THE recent issue of Trends in Biochemical Sciences contained an interesting perspective piece from Alexander Shneider, PhD and CEO of CureLab in Massachusetts. He describes a revision, or alternative focus, of Thomas Kuhn’s (1962) theory of scientific (r)evolution. In this Shneider identifies four-stages of evolution through which a scientific disciple must pass to maturity:
Stage 1. The introduction of new objects / phenomena, with an accompanying language to adequately describe such phenomena.
Stage 2. Development of a ‘tool box’ of methods / techniques to probe the objects / phenomena; with advancements in methodologies helping to identify and understand the degree to which other phenomena fall into the realm of this new science.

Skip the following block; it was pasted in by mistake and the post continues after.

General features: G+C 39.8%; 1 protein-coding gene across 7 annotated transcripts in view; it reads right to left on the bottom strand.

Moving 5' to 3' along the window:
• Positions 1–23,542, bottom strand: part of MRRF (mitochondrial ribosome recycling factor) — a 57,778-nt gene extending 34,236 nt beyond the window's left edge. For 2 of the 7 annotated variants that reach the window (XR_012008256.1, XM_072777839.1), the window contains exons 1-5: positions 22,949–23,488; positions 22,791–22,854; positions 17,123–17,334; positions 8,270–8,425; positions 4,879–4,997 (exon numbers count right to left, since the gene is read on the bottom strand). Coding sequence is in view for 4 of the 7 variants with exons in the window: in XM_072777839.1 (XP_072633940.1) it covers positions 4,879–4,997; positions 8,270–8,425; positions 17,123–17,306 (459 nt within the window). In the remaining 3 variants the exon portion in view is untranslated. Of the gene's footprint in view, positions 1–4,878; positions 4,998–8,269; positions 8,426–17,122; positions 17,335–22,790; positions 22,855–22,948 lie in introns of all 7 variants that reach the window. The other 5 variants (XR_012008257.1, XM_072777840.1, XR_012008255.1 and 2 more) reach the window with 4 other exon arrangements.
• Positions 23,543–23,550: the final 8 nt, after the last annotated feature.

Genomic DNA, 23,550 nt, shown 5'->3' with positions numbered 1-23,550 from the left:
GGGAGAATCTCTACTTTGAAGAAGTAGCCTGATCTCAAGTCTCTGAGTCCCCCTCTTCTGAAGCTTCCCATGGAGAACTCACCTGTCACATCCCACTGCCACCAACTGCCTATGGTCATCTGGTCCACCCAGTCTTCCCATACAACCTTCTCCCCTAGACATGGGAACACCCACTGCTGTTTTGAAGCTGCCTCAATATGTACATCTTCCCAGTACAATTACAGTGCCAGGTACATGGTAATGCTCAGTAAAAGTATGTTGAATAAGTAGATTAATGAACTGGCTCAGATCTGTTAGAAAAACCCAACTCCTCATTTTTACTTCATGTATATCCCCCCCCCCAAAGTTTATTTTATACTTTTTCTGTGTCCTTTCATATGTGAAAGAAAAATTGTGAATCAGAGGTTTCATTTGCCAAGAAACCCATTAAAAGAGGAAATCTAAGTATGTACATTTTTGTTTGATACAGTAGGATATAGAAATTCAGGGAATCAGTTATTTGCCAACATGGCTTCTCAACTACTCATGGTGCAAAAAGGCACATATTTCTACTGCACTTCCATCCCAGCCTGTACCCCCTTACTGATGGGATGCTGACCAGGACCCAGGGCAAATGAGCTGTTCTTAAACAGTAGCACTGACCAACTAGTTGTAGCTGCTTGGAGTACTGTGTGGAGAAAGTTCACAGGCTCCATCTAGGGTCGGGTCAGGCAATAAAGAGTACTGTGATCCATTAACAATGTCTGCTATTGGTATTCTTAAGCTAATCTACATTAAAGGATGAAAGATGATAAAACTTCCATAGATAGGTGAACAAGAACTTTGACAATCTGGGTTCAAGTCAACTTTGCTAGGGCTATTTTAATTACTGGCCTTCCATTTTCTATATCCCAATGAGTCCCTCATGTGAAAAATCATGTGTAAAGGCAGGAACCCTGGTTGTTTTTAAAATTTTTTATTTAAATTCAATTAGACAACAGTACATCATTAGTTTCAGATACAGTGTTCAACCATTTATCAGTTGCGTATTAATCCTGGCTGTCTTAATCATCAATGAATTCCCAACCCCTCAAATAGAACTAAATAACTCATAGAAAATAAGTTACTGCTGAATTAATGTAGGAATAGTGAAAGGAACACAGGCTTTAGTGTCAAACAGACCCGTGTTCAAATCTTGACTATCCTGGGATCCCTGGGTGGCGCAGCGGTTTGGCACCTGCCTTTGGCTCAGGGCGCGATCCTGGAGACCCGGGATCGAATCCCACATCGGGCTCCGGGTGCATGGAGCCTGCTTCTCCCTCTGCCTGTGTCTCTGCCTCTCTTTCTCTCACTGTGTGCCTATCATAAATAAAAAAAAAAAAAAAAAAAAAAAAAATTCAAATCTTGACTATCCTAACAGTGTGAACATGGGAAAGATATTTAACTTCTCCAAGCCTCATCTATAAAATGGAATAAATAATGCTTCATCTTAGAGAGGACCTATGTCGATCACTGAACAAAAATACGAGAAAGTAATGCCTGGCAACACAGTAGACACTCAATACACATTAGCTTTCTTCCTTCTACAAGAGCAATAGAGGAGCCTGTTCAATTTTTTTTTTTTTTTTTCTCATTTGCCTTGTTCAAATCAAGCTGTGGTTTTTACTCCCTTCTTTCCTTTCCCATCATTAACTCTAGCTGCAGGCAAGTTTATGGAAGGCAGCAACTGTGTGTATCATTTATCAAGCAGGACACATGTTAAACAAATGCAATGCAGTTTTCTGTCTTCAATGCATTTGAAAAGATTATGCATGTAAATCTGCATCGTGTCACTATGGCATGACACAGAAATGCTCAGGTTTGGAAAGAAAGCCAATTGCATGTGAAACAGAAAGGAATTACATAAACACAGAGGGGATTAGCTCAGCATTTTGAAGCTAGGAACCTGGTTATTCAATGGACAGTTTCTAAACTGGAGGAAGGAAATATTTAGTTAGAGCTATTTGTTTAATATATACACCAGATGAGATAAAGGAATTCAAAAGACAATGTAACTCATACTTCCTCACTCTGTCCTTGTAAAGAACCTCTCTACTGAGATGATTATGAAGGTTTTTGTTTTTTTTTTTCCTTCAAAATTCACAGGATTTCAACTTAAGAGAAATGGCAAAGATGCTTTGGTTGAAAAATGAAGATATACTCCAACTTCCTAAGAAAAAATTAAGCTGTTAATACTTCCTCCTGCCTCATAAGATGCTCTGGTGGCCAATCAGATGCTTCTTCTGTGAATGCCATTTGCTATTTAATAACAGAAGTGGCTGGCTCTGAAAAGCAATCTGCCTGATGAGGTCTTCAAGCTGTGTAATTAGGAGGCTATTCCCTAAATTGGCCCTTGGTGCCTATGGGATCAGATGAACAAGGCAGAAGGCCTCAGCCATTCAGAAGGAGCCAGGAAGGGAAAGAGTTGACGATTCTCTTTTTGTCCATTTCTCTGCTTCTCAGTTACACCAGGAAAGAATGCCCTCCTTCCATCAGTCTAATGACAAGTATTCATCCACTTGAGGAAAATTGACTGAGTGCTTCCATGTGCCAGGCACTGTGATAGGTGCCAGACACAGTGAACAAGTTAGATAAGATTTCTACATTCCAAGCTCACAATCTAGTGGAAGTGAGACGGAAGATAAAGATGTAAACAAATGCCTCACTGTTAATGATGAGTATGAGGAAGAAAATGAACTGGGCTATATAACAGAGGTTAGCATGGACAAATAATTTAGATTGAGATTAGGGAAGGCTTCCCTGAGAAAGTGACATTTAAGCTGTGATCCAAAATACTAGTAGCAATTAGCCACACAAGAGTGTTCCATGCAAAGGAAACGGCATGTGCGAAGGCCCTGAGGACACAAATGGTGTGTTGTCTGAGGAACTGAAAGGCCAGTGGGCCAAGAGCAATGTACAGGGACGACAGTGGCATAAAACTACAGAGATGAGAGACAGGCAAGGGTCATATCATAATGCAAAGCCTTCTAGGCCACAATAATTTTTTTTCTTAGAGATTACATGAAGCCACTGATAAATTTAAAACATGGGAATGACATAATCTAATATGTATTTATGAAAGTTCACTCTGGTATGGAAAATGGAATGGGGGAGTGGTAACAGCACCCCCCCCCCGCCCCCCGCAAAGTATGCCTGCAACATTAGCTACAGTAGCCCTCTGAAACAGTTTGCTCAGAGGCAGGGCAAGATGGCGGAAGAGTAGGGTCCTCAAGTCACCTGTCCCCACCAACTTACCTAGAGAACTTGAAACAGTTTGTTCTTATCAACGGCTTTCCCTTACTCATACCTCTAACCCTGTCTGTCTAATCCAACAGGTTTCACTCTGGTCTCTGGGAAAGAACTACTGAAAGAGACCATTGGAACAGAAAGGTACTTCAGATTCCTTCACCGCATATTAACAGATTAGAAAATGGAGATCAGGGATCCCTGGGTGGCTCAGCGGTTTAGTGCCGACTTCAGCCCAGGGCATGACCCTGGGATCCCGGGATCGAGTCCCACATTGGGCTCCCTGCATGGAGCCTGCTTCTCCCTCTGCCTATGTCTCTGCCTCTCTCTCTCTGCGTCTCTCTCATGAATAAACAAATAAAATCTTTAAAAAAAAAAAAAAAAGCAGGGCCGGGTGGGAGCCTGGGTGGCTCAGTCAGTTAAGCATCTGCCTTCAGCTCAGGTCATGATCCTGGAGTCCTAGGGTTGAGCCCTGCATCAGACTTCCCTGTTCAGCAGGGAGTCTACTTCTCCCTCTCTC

Stage 3. The stage at which most of the specific knowledge is generated, with the majority of research publications being published, often focussing on the application of new research methods to objects / phenomena. Scientists may re-describe their subject matter using refinements from stage 2, in the same way that with the advent of molecular biology, biologists might re-describe old subject matter from this new context; thus creating new insights, new answers and new questions.
Stage 4. A seeming steady-state for a discipline, where the knowledge gained from earlier stages is is maintained and passed on, often with practical application; often with new means generated to present the information. Whilst ground breaking new discoveries are not necessarily made, this does not preclude crucial revisions to the role of this discipline within scientific environment.